Burning legs and feet can be a side effect of certain medical procedures, according to WebMD. This is due to neuropathy, which is nerve damage in the legs.
The most common cause of neuropathy is diabetes or alcohol abuse, explains WebMD. This nerve damage may also be caused by malabsorption of vitamins in the digestive track, which is a possible side effect of gastric bypass surgery. Other causes of neuropathy include diseases of the kidney, thyroid or heart and HIV/AIDS. Treatment of burning legs and feet consists of diagnosis and containment. Testing of the nerves, blood and muscles can assist doctors in finding the underlying cause.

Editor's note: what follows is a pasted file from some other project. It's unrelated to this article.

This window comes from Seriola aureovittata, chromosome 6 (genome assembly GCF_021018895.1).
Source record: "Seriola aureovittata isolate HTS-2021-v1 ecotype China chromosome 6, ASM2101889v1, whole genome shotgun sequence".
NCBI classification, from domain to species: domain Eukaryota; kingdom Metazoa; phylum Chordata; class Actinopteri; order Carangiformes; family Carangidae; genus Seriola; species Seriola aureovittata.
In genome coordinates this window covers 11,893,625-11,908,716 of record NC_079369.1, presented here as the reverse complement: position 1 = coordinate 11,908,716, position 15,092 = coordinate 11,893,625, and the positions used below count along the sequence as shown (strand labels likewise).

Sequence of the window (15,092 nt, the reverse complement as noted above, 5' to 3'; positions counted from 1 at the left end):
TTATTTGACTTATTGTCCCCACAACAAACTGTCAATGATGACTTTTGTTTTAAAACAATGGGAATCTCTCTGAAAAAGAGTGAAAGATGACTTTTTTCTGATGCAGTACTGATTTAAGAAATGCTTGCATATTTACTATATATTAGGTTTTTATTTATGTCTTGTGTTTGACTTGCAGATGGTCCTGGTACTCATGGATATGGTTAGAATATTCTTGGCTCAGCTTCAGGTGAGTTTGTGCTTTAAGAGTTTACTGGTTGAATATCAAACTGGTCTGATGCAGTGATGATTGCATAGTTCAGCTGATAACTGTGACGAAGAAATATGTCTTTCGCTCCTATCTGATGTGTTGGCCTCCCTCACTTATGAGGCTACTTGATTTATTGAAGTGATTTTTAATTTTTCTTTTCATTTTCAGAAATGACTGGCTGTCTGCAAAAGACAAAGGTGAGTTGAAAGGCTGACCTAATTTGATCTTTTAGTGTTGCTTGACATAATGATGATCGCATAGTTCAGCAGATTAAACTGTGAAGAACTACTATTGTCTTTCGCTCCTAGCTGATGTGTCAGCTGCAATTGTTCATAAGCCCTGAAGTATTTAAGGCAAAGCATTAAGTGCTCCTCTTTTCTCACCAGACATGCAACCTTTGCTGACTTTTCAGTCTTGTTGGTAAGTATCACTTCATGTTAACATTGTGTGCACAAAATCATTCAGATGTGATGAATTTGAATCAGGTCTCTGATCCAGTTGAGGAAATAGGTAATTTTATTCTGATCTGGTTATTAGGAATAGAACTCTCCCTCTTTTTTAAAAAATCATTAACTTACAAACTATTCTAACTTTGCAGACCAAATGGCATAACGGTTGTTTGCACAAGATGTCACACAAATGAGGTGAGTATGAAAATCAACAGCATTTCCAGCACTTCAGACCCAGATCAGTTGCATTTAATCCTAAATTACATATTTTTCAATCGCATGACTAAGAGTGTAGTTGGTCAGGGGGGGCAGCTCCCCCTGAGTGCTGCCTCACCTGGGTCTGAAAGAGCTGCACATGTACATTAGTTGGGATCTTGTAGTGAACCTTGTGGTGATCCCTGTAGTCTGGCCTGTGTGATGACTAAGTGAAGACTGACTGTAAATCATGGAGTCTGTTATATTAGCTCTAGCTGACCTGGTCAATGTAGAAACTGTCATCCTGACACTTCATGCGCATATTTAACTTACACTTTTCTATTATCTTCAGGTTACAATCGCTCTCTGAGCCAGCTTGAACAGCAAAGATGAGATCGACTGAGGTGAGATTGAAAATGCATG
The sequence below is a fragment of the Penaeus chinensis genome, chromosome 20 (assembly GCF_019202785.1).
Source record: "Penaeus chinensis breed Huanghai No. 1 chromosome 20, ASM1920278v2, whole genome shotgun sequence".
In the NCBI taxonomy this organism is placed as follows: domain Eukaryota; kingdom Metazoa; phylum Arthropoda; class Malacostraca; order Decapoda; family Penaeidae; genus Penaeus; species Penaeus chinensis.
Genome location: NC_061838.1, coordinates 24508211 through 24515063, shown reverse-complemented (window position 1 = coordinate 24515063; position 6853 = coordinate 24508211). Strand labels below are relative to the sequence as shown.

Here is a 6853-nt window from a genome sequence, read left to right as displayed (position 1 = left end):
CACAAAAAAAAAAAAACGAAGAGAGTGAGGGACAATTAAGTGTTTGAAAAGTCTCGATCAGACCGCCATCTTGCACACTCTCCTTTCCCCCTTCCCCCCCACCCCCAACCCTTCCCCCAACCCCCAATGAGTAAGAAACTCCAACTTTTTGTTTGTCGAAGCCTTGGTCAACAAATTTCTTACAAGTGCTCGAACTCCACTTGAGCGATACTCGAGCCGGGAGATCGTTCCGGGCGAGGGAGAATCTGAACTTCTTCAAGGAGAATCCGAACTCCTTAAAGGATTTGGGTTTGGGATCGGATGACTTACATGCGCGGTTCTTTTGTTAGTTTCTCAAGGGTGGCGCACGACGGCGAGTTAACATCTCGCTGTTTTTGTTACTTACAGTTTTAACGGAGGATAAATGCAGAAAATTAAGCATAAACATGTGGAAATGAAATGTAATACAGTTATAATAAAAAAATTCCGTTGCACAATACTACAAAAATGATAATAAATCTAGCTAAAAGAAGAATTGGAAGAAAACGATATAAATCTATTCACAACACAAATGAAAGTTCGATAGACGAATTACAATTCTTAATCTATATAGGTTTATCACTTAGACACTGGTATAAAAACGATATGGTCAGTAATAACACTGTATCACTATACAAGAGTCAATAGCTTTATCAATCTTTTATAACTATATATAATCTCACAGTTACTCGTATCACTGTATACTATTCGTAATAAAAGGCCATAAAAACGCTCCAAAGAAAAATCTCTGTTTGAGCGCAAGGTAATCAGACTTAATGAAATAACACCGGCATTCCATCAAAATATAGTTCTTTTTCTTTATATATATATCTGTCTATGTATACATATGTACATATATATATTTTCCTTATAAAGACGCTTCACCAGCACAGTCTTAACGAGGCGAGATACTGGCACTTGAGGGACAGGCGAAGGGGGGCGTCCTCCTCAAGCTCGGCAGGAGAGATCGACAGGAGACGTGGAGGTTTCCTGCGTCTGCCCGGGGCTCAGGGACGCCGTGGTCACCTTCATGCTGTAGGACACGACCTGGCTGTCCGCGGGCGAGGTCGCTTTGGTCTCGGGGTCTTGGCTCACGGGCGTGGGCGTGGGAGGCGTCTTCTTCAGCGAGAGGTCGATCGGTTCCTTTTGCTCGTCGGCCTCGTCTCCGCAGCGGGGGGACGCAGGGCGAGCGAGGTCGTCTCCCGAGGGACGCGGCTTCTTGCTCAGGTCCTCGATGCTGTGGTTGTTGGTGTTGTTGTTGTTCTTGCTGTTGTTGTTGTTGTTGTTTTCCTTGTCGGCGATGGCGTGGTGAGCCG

If diabetes is the cause, patients experiencing burning legs and feet should work to regulate their blood sugar and prevent further nerve damage. Dialysis, prescription drugs and vitamin regimens may also be ordered to treat this burning depending on the root cause of the neuropathy. Once diagnosed, patients experiencing burning legs and feet may be given a prescription medication. Taking an over-the-counter pain medicine may also alleviate some symptoms of neuropathy. In some cases, if the burning is limited to the feet alone, athlete's foot may be to blame. Athlete's foot is a fungal condition that can be treated by an over-the-counter medication, notes WebMD.